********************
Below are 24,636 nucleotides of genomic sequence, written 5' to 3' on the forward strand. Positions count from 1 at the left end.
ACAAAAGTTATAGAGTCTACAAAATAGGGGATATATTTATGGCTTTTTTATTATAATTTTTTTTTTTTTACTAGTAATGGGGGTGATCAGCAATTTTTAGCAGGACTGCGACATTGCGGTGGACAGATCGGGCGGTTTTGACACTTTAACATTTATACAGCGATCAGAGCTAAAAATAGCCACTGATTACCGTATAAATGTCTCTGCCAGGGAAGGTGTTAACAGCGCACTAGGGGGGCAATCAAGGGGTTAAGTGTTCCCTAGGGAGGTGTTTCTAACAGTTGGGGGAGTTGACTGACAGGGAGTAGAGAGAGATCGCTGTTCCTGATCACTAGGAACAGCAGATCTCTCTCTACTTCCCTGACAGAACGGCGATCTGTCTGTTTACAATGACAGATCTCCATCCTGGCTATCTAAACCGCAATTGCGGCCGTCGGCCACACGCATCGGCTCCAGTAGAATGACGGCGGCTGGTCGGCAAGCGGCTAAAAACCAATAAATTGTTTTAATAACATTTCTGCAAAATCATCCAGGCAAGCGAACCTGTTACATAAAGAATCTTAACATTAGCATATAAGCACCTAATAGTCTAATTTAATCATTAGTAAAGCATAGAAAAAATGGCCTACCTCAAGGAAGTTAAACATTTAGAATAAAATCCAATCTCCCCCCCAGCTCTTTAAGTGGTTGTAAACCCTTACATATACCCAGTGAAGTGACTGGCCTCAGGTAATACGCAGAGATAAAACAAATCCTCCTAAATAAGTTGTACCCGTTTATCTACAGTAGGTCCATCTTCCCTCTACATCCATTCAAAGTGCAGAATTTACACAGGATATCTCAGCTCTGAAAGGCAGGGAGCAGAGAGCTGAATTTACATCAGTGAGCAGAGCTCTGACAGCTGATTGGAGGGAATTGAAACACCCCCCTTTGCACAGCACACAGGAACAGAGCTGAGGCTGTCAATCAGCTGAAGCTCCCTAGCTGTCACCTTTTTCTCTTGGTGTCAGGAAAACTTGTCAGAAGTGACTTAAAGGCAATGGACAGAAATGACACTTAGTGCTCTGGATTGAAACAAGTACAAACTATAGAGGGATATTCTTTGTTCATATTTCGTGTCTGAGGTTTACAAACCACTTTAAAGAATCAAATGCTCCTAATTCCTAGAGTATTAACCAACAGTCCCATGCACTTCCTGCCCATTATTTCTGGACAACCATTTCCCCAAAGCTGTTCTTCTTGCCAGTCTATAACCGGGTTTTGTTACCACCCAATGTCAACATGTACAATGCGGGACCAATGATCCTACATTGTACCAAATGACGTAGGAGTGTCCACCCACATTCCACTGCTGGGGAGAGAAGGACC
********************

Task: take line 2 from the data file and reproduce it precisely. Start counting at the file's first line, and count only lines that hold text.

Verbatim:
ACAAAAGTTATAGAGTCTACAAAATAGGGGATATATTTATGGCTTTTTTATTATAATTTTTTTTTTTTTACTAGTAATGGGGGTGATCAGCAATTTTTAGCAGGACTGCGACATTGCGGTGGACAGATCGGGCGGTTTTGACACTTTAACATTTATACAGCGATCAGAGCTAAAAATAGCCACTGATTACCGTATAAATGTCTCTGCCAGGGAAGGTGTTAACAGCGCACTAGGGGGGCAATCAAGGGGTTAAGTGTTCCCTAGGGAGGTGTTTCTAACAGTTGGGGGAGTTGACTGACAGGGAGTAGAGAGAGATCGCTGTTCCTGATCACTAGGAACAGCAGATCTCTCTCTACTTCCCTGACAGAACGGCGATCTGTCTGTTTACAATGACAGATCTCCATCCTGGCTATCTAAACCGCAATTGCGGCCGTCGGCCACACGCATCGGCTCCAGTAGAATGACGGCGGCTGGTCGGCAAGCGGCTAAAAACCAATAAATTGTTTTAATAACATTTCTGCAAAATCATCCAGGCAAGCGAACCTGTTACATAAAGAATCTTAACATTAGCATATAAGCACCTAATAGTCTAATTTAATCATTAGTAAAGCATAGAAAAAATGGCCTACCTCAAGGAAGTTAAACATTTAGAATAAAATCCAATCTCCCCCCCAGCTCTTTAAGTGGTTGTAAACCCTTACATATACCCAGTGAAGTGACTGGCCTCAGGTAATACGCAGAGATAAAACAAATCCTCCTAAATAAGTTGTACCCGTTTATCTACAGTAGGTCCATCTTCCCTCTACATCCATTCAAAGTGCAGAATTTACACAGGATATCTCAGCTCTGAAAGGCAGGGAGCAGAGAGCTGAATTTACATCAGTGAGCAGAGCTCTGACAGCTGATTGGAGGGAATTGAAACACCCCCCTTTGCACAGCACACAGGAACAGAGCTGAGGCTGTCAATCAGCTGAAGCTCCCTAGCTGTCACCTTTTTCTCTTGGTGTCAGGAAAACTTGTCAGAAGTGACTTAAAGGCAATGGACAGAAATGACACTTAGTGCTCTGGATTGAAACAAGTACAAACTATAGAGGGATATTCTTTGTTCATATTTCGTGTCTGAGGTTTACAAACCACTTTAAAGAATCAAATGCTCCTAATTCCTAGAGTATTAACCAACAGTCCCATGCACTTCCTGCCCATTATTTCTGGACAACCATTTCCCCAAAGCTGTTCTTCTTGCCAGTCTATAACCGGGTTTTGTTACCACCCAATGTCAACATGTACAATGCGGGACCAATGATCCTACATTGTACCAAATGACGTAGGAGTGTCCACCCACATTCCACTGCTGGGGAGAGAAGGACC